Both M.U.T.O.s can use echolocation to communicate, find a source of radiation, and locate each other.
The male M.U.T.O. is able to unleash electromagnetic pulses from his claws, which can disable electric apparatuses in a five-mile-wide radius. The female can instead surround herself with an EMP field, labeled the "Sphere of Influence" by the news, which performs the same function. There doesn't appear to be any limit to how often either M.U.T.O. can use their EMP abilities. In the official novelization, it is explained the EMP ability evolved as a defense mechanism, used to prevent Godzilla's species from using their atomic breath. This purpose is never alluded to in the film, but in an earlier screenplay, it is explicitly mentioned that Godzilla cannot use his atomic breath when near the female M.U.T.O.
The male M.U.T.O. has wings which he can use to fly. The speed at which he can fly is undetermined.
The female M.U.T.O. has the ability to reproduce sexually. She lays hundreds of eggs near radioactive objects so that when her offspring hatch, they can immediately feed off the radiation. As parasites, the females of the M.U.T.O. parasitic species lays their eggs inside the radioactive carcasses of the larger Godzilla species in order to reproduce.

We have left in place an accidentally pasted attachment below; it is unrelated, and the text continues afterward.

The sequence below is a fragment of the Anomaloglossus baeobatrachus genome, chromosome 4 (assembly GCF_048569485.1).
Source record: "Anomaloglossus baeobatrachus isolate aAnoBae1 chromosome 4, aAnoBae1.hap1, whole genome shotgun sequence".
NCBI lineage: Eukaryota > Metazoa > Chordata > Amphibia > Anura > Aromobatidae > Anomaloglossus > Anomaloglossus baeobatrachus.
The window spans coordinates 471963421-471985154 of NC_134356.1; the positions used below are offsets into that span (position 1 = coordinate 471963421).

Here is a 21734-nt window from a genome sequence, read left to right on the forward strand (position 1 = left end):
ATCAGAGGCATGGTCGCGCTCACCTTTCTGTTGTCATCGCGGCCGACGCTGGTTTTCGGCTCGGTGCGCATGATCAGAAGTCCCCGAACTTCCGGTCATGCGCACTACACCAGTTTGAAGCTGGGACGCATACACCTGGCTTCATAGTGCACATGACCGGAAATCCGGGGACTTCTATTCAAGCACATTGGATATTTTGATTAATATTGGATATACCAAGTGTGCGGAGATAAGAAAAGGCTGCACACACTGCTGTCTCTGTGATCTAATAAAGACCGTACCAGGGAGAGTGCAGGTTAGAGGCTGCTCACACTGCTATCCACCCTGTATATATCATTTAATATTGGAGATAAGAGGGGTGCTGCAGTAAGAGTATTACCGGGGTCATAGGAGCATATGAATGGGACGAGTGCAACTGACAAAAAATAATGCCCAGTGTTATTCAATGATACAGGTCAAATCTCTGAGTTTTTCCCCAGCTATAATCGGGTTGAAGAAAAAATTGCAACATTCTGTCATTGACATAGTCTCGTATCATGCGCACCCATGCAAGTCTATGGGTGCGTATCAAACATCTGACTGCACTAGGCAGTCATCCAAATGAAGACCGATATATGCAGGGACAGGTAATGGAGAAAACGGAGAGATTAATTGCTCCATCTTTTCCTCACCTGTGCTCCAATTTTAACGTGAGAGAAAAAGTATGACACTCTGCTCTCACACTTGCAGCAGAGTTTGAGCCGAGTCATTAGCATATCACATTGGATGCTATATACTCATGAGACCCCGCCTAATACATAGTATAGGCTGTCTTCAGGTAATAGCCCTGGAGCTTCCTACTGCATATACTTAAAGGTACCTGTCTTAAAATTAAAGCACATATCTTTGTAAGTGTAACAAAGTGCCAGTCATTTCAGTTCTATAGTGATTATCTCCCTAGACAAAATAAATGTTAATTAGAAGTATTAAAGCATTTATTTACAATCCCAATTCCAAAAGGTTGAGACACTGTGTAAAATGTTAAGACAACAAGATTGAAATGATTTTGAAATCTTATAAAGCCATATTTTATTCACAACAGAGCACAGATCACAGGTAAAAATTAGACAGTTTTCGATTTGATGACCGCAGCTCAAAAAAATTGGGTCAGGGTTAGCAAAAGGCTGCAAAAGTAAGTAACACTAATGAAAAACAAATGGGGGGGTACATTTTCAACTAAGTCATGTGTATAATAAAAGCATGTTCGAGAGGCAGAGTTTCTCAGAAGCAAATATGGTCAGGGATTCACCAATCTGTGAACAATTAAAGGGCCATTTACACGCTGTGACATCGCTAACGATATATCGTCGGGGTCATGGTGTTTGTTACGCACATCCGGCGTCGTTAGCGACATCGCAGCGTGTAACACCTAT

Physical Strength and Durability
Both the male and female M.U.T.O.s possess immense physical strength and durability. The male M.U.T.O. was strong enough to dredge up a Russian Typhoon-class sub from the depths of the ocean and pull it dozens of miles inland on the island of Hawaii; the fact that he could perform such a feat, and later attack a ship in San Francisco Bay to collect a nuclear warhead, implies that he posses some swimming capabilities. The female was able to claw herself out of Mount Yucca, as well as being able to destroy buildings with ease. She was also able toss Godzilla himself around a few times, despite his own immense size and weight. Both M.U.T.O.s were durable enough to take barrages of both small and large arms fire without any damage. However, their strength and durability appears to be inferior to Godzilla's.